Symptoms of Lyme disease can vary from person to person and typically manifest in multiple systems in the body. Neuropsychiatric symptoms such as anxiety, depression, and brain fog are quite common in Lyme disease. In 2020, Lyme-literate psychiatrist Robert Bransfield, MD, and his team published their findings of Lyme disease’s most common symptoms. The paper, titled A Clinical Diagnostic System for Late-Stage Neuropsychiatric Lyme Borreliosis Based upon an Analysis of 100 Patients, compared the frequency of symptoms of Lyme disease against four control groups. The results were remarkable.
Including Clinical Symptoms for the Diagnosis of Lyme Disease
Laboratory testing for Lyme disease is known to have low sensitivity. Lyme specialty laboratories have improved testing methodologies to increase test sensitivity, but they still produce false-negative results. Furthermore, lab tests only provide objective information. Including subjective clinical symptoms improves the accuracy of diagnosis. For example, is there another significant lab result that explains the patient’s symptom picture?
“An individualized approach is particularly significant when dealing with complex and poorly understood multisystem diseases. In opposition to this conservative and traditional approach [mainstream medicine], some have attempted to oversimplify the diagnosis of Lyme disease by reducing the diagnosis to reliance upon the U.S. CDC surveillance definition. However, the surveillance definition has never been intended to be a sole diagnostic criterion, particularly in late-stage disease.”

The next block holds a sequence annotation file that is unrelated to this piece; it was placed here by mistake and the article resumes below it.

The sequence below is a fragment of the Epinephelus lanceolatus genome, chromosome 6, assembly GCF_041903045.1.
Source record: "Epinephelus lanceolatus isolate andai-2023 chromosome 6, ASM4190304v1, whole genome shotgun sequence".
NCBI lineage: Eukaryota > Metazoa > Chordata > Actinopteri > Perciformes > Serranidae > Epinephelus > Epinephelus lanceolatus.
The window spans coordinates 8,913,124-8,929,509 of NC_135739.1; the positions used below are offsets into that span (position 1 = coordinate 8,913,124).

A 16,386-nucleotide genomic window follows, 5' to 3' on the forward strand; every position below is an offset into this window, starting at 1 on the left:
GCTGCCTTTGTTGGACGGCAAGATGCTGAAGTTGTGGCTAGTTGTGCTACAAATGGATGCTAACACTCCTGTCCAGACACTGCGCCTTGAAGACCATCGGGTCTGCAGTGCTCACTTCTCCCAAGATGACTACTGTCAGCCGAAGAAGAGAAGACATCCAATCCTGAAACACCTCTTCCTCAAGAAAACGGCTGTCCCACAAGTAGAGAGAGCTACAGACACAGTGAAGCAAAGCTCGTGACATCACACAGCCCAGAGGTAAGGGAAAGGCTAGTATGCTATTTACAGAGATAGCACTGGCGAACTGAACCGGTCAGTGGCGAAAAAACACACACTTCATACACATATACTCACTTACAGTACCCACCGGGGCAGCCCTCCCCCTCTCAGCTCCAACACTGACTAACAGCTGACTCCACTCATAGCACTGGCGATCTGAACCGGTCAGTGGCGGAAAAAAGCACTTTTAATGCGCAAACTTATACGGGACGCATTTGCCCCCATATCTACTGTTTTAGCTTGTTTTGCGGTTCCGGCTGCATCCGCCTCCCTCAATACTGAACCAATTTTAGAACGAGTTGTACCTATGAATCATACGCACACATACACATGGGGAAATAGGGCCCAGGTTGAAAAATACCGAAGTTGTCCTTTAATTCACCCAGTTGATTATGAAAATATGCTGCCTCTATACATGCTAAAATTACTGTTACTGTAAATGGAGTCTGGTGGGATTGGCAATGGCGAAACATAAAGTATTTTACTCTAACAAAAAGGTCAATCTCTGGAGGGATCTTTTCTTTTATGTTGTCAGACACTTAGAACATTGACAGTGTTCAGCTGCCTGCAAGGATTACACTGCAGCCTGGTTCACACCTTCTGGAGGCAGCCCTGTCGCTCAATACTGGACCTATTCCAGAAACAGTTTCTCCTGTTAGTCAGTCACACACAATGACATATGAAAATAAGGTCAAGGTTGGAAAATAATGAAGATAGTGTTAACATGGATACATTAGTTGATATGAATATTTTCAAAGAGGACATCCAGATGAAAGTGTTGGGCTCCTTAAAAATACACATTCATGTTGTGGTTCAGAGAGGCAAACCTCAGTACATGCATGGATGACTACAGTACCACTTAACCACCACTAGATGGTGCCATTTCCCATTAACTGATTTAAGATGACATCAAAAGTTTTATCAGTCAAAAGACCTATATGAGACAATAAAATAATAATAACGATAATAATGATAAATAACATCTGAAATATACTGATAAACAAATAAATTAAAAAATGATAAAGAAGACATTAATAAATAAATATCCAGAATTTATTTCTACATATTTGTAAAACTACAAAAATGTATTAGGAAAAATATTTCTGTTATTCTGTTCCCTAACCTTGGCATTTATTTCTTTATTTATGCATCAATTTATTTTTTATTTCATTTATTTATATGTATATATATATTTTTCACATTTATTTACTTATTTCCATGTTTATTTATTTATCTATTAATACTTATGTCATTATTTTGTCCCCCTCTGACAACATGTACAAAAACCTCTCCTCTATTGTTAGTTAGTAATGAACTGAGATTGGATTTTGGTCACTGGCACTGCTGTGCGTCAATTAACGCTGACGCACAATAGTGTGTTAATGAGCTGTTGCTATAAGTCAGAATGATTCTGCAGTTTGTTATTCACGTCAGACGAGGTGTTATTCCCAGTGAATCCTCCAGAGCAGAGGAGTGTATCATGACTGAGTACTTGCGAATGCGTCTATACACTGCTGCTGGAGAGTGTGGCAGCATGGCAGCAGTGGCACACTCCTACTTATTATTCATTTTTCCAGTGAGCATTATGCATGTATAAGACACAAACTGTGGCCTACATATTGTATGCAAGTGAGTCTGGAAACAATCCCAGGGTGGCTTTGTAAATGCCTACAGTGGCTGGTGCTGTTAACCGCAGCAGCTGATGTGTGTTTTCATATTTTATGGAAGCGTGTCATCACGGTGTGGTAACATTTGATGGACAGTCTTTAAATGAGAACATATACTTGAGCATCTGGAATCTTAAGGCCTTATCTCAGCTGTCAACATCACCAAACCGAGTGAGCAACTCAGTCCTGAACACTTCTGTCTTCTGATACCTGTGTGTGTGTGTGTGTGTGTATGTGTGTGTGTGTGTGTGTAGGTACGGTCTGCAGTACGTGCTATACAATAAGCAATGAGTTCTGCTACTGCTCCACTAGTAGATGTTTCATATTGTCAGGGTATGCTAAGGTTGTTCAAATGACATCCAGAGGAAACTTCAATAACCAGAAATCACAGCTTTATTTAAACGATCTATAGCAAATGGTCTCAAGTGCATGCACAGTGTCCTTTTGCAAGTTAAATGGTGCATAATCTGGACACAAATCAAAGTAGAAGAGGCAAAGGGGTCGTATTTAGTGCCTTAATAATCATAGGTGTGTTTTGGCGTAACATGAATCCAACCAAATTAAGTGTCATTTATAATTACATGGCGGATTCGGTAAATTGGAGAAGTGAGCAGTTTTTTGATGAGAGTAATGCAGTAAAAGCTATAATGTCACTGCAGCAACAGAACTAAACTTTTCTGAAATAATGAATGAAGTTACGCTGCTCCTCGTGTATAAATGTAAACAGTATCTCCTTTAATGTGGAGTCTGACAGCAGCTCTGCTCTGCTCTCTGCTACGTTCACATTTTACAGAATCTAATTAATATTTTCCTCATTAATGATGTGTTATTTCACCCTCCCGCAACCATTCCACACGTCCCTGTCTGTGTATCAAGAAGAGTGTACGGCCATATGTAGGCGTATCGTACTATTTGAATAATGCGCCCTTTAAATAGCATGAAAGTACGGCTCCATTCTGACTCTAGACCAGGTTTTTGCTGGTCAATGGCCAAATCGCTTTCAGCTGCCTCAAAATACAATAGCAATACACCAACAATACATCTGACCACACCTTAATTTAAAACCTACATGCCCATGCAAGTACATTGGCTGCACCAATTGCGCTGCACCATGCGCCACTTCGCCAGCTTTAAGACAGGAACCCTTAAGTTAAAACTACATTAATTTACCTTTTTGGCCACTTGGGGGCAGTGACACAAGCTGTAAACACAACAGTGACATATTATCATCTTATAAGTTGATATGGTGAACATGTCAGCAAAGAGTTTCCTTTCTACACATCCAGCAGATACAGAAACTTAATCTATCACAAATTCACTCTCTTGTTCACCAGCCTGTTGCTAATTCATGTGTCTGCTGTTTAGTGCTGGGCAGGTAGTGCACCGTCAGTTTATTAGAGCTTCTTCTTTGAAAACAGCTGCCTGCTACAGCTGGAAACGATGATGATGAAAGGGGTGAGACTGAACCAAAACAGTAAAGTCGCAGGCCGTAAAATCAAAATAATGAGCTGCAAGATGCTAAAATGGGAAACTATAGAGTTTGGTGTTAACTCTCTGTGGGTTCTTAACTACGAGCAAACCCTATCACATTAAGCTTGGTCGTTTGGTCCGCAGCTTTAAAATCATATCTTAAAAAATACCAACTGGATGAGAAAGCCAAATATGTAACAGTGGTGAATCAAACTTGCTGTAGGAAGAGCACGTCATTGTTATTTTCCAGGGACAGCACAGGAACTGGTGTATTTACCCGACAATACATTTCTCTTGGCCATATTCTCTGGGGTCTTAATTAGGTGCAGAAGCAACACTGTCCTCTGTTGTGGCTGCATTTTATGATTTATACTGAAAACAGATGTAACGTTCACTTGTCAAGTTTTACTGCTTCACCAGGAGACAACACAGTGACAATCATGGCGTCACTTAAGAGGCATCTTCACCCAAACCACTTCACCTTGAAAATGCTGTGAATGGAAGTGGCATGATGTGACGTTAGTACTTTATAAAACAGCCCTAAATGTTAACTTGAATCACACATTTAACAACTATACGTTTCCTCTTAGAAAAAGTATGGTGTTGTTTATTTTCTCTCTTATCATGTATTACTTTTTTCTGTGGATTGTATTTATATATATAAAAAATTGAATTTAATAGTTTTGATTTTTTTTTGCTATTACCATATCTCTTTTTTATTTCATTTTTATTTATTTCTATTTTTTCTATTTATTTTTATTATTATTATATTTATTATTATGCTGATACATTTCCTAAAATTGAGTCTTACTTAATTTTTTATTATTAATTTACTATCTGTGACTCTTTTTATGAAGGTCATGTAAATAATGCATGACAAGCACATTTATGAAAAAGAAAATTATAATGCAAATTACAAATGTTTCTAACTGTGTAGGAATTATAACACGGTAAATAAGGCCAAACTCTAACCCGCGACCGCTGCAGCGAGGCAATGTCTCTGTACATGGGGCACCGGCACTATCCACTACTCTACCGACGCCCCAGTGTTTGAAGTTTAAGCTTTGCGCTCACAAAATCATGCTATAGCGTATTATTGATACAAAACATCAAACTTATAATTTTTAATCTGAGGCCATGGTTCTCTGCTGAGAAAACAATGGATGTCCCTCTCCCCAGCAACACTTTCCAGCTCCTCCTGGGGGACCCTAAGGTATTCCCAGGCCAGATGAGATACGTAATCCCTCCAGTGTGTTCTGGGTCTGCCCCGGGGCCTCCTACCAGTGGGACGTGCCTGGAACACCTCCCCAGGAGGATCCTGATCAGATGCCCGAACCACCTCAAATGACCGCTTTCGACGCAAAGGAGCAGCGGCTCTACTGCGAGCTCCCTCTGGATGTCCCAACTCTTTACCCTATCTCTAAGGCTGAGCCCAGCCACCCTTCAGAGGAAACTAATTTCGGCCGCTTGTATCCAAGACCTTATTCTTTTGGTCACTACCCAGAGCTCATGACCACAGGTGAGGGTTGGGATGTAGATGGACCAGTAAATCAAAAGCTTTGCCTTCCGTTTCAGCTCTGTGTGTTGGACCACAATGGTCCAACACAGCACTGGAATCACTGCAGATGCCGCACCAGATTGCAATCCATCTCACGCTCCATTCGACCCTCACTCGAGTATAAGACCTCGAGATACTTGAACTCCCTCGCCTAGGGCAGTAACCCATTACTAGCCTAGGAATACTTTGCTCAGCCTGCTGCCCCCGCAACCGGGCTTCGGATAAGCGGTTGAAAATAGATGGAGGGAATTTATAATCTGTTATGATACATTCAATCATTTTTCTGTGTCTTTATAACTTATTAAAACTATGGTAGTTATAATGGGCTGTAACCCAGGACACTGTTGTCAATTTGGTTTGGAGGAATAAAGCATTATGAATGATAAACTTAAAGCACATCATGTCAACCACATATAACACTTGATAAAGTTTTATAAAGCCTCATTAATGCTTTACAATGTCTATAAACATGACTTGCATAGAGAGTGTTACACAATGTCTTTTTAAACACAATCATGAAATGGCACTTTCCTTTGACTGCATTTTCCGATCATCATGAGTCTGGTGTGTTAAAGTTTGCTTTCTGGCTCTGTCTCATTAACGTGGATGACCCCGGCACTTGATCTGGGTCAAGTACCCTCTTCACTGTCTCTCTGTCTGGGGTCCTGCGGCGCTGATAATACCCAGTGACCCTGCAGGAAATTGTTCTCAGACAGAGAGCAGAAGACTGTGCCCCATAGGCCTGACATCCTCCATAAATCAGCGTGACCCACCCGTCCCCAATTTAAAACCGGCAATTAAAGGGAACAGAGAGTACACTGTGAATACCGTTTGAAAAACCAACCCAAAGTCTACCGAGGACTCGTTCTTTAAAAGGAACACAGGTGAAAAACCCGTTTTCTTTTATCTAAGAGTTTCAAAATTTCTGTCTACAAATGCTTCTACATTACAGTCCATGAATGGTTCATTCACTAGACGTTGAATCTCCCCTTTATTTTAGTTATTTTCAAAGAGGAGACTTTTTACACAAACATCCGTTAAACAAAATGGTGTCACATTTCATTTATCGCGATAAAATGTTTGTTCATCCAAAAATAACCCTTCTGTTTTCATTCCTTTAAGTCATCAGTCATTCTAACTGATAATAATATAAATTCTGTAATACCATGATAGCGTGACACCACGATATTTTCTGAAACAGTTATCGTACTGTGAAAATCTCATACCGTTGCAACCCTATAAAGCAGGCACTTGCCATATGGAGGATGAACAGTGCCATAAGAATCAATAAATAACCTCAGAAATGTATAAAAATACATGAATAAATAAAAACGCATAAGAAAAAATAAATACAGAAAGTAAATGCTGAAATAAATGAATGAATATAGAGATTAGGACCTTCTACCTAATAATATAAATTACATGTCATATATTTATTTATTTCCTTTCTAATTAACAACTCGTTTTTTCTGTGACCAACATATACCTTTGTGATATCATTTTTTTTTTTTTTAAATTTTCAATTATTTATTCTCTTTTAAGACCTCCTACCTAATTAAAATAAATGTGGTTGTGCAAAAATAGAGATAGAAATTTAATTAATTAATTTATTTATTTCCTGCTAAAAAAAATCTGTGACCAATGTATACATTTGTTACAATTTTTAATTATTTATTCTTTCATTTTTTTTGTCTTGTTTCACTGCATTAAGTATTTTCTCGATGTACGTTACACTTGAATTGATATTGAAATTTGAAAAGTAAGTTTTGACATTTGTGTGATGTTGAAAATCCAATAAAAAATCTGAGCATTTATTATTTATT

The Study Criteria
The researchers performed a retrospective chart analysis of 100 patients who tested CDC-positive for Lyme disease. Thirty of these patients were diagnosed and treated within six months of getting the infection but continued to have symptoms. The other 70 patients had a delayed diagnosis and treatment, with an average of 9 years since infection. The study used four control groups to validate results – the 100 patients’ symptoms before infection, a group of healthy controls, a group with chronic illness but not positive for Lyme disease, and The National Comorbidity Replication Survey.